Laboratory Reagent Grade Water?

Because I work in a clinical chemistry research lab I have access to reagent grade water, does anyone know if the reagent grade stuff will cause damage to a watercooling setup due to extreme purity or would it be better to just use our DI taps? And yes even the sinks in clinical labs only pump out deionized water for anyone who is wondering what I'm talking about.

here is a link to the reagent grade stuff

The DI taps are filtered by a Siemens Medica link below
4 answers Last reply Best Answer
More about laboratory reagent grade water
  1. Reagent grade water is overkill for a watercooling setup.
    Pretty much nothing in a watercooling loop is perfectly clean. Even if you rinse/clean everything you will still have softeners slowly leaking out of the tubing into the water.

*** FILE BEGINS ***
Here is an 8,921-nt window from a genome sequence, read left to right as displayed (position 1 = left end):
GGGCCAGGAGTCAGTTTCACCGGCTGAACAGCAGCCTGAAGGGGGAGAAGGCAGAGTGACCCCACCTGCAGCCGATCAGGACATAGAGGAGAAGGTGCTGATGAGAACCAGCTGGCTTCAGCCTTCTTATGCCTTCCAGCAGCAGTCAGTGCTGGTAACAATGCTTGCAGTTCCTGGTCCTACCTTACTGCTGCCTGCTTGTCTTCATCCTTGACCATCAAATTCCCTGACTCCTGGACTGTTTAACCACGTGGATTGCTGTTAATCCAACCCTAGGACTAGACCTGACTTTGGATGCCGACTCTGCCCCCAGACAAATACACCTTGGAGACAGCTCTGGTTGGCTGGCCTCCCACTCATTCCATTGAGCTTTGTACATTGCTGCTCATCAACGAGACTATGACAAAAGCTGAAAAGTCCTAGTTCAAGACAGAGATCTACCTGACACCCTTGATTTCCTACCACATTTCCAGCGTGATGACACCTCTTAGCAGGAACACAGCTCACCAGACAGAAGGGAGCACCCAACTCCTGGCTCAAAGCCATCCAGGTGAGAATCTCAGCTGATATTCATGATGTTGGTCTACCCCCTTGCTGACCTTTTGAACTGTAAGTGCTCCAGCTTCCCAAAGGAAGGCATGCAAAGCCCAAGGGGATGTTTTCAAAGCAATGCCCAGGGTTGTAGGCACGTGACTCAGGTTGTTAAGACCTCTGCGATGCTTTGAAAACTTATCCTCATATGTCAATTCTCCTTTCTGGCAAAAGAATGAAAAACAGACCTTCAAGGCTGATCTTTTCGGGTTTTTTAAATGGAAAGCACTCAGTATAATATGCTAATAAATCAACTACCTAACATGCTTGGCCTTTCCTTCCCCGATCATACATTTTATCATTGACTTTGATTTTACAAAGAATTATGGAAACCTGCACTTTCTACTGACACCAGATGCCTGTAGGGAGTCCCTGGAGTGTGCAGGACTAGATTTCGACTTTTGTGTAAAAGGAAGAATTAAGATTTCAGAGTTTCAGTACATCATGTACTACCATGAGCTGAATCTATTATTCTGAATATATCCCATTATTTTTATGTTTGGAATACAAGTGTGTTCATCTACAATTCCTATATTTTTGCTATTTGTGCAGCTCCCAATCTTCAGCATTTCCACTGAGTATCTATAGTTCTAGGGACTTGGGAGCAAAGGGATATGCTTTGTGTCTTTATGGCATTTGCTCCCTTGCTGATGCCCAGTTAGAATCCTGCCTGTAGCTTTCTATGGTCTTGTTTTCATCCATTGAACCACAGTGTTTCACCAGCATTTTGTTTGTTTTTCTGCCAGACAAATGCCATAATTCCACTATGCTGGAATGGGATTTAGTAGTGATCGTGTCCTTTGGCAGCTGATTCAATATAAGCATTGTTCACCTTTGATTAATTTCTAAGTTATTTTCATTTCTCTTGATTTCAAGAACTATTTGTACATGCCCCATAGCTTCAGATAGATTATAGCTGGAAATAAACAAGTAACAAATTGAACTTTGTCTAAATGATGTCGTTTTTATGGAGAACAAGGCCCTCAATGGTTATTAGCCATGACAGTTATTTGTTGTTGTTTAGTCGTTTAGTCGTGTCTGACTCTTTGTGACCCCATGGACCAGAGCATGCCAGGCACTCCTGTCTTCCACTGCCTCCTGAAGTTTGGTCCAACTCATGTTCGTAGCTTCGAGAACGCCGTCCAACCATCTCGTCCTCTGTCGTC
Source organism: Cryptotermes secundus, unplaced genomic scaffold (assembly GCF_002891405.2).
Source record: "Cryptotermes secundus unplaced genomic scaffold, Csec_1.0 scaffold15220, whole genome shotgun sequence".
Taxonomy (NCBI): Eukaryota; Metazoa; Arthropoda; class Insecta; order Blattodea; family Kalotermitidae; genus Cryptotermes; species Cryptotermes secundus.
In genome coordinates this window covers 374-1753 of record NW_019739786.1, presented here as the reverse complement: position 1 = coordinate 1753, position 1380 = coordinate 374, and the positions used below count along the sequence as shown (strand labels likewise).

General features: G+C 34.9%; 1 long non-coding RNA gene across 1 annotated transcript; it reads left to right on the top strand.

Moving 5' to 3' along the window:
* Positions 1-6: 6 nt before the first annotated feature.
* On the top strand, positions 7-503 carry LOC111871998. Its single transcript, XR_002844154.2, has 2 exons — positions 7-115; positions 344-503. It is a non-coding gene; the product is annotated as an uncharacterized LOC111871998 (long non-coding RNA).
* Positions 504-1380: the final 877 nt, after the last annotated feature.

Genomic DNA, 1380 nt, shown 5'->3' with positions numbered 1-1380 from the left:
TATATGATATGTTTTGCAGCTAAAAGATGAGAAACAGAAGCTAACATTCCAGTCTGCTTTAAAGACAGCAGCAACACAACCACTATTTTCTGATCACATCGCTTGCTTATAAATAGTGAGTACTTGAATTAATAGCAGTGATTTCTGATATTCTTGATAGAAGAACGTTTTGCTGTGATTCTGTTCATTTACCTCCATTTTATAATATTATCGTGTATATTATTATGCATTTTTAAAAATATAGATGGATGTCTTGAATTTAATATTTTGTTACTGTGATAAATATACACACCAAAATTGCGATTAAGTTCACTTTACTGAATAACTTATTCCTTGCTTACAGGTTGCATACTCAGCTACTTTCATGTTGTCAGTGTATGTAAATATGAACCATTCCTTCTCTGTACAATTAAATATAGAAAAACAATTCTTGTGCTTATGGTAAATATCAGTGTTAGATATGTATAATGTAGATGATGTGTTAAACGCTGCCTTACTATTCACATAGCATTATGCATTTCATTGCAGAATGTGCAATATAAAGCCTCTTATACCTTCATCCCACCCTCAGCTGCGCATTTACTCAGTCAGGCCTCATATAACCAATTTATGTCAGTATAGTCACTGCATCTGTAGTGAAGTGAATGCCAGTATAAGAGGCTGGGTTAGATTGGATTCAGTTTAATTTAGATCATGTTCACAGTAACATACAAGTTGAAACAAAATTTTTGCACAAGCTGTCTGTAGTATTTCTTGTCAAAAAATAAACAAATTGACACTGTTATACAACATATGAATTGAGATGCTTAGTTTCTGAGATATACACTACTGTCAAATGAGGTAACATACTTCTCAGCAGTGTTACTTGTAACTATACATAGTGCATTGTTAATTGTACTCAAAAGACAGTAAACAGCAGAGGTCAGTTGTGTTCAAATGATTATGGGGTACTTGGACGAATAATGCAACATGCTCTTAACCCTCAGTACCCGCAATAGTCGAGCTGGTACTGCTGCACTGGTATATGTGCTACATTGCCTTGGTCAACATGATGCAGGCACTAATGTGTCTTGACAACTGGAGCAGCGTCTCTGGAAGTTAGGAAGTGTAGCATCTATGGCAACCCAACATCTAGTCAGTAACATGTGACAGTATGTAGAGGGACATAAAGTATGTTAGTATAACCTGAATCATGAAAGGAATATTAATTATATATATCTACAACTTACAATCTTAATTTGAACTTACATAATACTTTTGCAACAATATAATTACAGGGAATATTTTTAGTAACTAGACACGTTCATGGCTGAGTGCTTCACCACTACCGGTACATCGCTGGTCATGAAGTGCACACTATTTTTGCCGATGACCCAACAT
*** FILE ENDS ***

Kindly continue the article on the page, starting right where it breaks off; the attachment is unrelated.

So the liquid in your watercooling setup is not going to stay electrochemically inert for a very long time, no matter what you do or what type of water you start with. That is why most people use killcoils or additives - to prevent growth of bacteria and algae, and to slow/stop electrochemical corrosion (though that is not a problem if you don't mix metals in the loop - i.e. aluminium reservoir and copper coolers).

    The reagent grade water will not damage the components of your watercooling setup, the worst case i can imagine would be "washing out" the softeners in the nonmetallic components quicker.
  2. Best answer
    I worked in a physics lab and simply used the deionised water from my labs. It's been in my system for nearly 6 months now and not the slightest bit of mould or algae yet (I did use a few drops of an additive too- cant remeber which one though). So I'd say just use that.
  3. the higher quality water is free so the point of it being overkill is moot.

    I'll probably end up just filling some sterile containers with the tap from the medica system, wouldn't want to take the stuff the lab has to buy by the bottle, thats bad business
  4. Best answer selected by Andrew63447.
Ask a new question

Read More

Water Cooling Laboratory Overclocking